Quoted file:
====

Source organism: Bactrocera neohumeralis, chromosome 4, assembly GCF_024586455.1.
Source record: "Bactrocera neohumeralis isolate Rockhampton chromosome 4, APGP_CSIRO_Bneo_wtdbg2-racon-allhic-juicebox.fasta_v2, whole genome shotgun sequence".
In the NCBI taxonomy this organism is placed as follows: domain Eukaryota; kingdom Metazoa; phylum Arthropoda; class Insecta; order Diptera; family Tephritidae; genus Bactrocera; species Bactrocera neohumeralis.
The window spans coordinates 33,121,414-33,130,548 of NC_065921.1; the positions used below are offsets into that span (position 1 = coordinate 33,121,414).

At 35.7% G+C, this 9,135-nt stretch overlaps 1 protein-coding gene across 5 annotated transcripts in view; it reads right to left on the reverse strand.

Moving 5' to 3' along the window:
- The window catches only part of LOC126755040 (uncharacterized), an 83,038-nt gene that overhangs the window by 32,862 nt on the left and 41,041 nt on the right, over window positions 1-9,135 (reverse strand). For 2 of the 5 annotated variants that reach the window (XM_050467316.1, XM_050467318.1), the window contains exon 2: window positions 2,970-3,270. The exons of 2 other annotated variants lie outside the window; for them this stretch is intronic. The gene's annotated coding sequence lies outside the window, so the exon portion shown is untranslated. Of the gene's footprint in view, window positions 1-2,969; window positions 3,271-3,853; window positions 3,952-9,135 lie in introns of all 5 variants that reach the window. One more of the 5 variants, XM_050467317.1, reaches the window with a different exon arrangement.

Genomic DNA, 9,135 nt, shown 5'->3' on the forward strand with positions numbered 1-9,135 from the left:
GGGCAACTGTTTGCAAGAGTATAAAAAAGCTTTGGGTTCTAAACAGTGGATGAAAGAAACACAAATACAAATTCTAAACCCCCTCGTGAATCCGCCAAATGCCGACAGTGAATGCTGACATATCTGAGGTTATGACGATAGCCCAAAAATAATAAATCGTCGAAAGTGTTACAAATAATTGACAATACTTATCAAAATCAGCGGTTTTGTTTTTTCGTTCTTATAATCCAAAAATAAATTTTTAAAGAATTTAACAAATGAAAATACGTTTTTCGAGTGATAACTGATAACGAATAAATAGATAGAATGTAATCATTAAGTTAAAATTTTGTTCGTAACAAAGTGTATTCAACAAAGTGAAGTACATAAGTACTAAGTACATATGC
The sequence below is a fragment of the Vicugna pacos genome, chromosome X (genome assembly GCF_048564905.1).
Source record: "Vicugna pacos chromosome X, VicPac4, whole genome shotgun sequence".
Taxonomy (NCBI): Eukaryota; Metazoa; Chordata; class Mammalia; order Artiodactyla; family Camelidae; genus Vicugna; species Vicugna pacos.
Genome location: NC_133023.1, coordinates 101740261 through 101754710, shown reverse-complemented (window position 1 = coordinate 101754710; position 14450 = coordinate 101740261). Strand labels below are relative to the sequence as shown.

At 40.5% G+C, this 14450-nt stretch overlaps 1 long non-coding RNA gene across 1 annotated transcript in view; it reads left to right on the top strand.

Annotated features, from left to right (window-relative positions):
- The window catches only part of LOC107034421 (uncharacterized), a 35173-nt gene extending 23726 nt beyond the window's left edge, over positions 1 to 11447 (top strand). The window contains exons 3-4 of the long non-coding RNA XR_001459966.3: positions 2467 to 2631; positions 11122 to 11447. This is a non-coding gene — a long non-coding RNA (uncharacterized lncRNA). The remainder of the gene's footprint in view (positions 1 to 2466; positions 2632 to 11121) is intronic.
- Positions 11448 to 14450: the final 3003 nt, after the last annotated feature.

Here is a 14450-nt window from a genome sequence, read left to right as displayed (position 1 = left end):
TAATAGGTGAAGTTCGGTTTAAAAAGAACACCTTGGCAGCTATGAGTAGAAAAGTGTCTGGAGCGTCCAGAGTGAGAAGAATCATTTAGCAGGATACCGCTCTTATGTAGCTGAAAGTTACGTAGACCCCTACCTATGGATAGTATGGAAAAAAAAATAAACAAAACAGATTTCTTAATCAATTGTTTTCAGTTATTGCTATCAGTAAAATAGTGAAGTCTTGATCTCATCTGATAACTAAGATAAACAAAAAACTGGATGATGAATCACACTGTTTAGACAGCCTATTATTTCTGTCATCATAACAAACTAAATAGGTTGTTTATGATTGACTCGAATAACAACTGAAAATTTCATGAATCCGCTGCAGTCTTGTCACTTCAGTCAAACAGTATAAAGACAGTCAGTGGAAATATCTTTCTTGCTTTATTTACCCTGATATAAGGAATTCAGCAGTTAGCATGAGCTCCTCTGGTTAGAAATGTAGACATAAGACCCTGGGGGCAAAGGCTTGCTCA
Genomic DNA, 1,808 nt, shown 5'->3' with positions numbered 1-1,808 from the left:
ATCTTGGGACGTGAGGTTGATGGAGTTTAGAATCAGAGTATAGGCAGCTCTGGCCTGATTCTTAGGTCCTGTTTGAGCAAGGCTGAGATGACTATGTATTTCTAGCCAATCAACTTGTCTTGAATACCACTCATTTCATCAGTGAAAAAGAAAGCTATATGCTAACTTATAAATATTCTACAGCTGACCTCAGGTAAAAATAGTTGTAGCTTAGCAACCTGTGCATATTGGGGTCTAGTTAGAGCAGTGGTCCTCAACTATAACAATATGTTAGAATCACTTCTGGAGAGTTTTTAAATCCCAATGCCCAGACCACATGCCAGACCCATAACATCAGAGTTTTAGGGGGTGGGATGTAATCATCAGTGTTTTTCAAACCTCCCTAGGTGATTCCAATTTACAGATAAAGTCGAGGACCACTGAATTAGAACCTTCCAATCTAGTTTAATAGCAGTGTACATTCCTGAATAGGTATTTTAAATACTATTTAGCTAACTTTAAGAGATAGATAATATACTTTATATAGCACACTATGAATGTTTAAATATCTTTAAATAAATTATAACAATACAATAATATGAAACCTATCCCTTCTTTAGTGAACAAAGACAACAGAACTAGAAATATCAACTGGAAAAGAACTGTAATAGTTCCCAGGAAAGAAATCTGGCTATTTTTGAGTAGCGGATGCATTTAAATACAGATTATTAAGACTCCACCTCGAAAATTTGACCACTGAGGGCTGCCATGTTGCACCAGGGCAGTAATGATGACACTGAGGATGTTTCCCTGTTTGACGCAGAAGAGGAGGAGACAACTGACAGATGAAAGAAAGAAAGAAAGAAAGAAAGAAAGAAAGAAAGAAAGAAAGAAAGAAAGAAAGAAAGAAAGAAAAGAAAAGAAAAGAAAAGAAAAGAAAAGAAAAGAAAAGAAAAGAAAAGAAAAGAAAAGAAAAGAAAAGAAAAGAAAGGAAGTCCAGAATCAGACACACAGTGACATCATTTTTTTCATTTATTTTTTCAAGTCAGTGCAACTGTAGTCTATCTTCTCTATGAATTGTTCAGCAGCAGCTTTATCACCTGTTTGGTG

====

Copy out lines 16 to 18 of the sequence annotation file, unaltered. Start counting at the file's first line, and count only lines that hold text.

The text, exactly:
- The window catches only part of LOC107034421 (uncharacterized), a 35173-nt gene extending 23726 nt beyond the window's left edge, over positions 1 to 11447 (top strand). The window contains exons 3-4 of the long non-coding RNA XR_001459966.3: positions 2467 to 2631; positions 11122 to 11447. This is a non-coding gene — a long non-coding RNA (uncharacterized lncRNA). The remainder of the gene's footprint in view (positions 1 to 2466; positions 2632 to 11121) is intronic.
- Positions 11448 to 14450: the final 3003 nt, after the last annotated feature.

Here is a 14450-nt window from a genome sequence, read left to right as displayed (position 1 = left end):